I would say so. My project is focused on the American cities that were the most distressed when John Kennedy was elected president (“distressed” was determined by unemployment statistics collected by the U.S. Labor Department, through the Bureau of Stability). But after 1960, and every year since, although the Department of Labor has changed in how distressed cities are determined, the number of these cities has grown. By just taking this little slice and asking what happened to those 17 cities, why we considered them distressed, and what has happened to them over time, we are looking for a clear historical narrative that can help scholars, practitioners, and community members think about what might be the systemic economic and social problems long-term and, most important, how to address them now.
It's not as if cities have turned a blind eye, although in some cases they missed the warning signs. The powers-that-be within the cities knew that things were changing, particularly after World War II, but their general reaction was to build their way out of the decline with infrastructure projects. That's why you see so many convention centers, stadiums, and bridges. Urban renewal played into that as well, but without addressing the real underbelly of the problem—the changing demands on the work force, lack of educational attainment, racial divisions, a whole range of things—the outcome was predictable, particularly in hindsight.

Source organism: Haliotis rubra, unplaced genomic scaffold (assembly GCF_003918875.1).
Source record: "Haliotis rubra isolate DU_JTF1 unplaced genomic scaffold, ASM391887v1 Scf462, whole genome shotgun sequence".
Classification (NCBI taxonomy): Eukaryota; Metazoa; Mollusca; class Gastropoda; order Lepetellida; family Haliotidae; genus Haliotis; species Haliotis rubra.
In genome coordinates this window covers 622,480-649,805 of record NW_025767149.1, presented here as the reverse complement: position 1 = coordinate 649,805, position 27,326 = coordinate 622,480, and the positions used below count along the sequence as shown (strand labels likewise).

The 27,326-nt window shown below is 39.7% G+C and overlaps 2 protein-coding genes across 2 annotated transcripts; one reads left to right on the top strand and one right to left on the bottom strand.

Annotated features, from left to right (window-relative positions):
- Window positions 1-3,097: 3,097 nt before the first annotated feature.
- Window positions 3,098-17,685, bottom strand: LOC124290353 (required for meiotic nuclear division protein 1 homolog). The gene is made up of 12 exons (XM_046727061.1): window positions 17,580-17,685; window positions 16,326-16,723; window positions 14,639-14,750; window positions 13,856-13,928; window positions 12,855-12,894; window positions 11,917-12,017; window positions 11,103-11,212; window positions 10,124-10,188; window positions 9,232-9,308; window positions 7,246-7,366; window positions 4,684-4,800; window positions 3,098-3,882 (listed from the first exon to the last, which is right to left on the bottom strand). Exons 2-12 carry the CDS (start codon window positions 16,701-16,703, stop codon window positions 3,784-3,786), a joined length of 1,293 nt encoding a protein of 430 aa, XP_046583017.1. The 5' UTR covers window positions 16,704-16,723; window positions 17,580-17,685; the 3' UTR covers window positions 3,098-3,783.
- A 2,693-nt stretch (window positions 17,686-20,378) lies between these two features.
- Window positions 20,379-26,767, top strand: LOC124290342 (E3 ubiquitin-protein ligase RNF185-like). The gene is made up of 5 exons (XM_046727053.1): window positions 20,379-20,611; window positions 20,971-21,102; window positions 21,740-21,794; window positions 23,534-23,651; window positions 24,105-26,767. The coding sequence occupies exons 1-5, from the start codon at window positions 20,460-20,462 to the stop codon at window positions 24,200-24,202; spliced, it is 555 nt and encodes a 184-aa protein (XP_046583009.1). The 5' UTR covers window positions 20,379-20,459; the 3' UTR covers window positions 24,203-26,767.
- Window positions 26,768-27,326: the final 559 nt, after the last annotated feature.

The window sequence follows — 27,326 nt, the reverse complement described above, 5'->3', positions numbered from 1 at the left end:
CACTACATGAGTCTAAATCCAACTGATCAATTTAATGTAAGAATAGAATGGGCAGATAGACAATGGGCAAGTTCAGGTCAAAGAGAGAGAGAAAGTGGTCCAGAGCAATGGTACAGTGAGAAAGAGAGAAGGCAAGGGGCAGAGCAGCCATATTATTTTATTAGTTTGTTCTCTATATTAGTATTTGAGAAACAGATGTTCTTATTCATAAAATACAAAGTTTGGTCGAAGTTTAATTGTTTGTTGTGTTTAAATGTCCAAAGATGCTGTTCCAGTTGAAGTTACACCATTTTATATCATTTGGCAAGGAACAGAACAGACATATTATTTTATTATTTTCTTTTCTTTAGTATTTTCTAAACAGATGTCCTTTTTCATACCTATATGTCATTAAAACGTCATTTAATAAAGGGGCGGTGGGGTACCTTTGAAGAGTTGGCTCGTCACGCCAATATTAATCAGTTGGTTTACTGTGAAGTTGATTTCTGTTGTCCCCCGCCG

The other factors, which we are just beginning to examine, are the influential and sometimes destructive roles played by the corporations, power elites, and the federal government. A mill or a particular sector may have moved south because of labor differentials supported by sleight-of-hand policies around hiring practices and work conditions, in full sight of the local or federal policymakers. While labor costs and incentives were certainly factors, the lack of transparency with local governments and the workforce by corporations was clear. While workers and local leaders were trying to save a plant, the decision was already made and visible through a lack of investment in equipment, training, and the like. The relationship between corporations and labor involves social factors, not just economic factors. Obviously, changes in technology have made a big difference, but there are things that don't quite add up to equal the dramatic migration of industries to right-to-work states in the south or further afield from the United States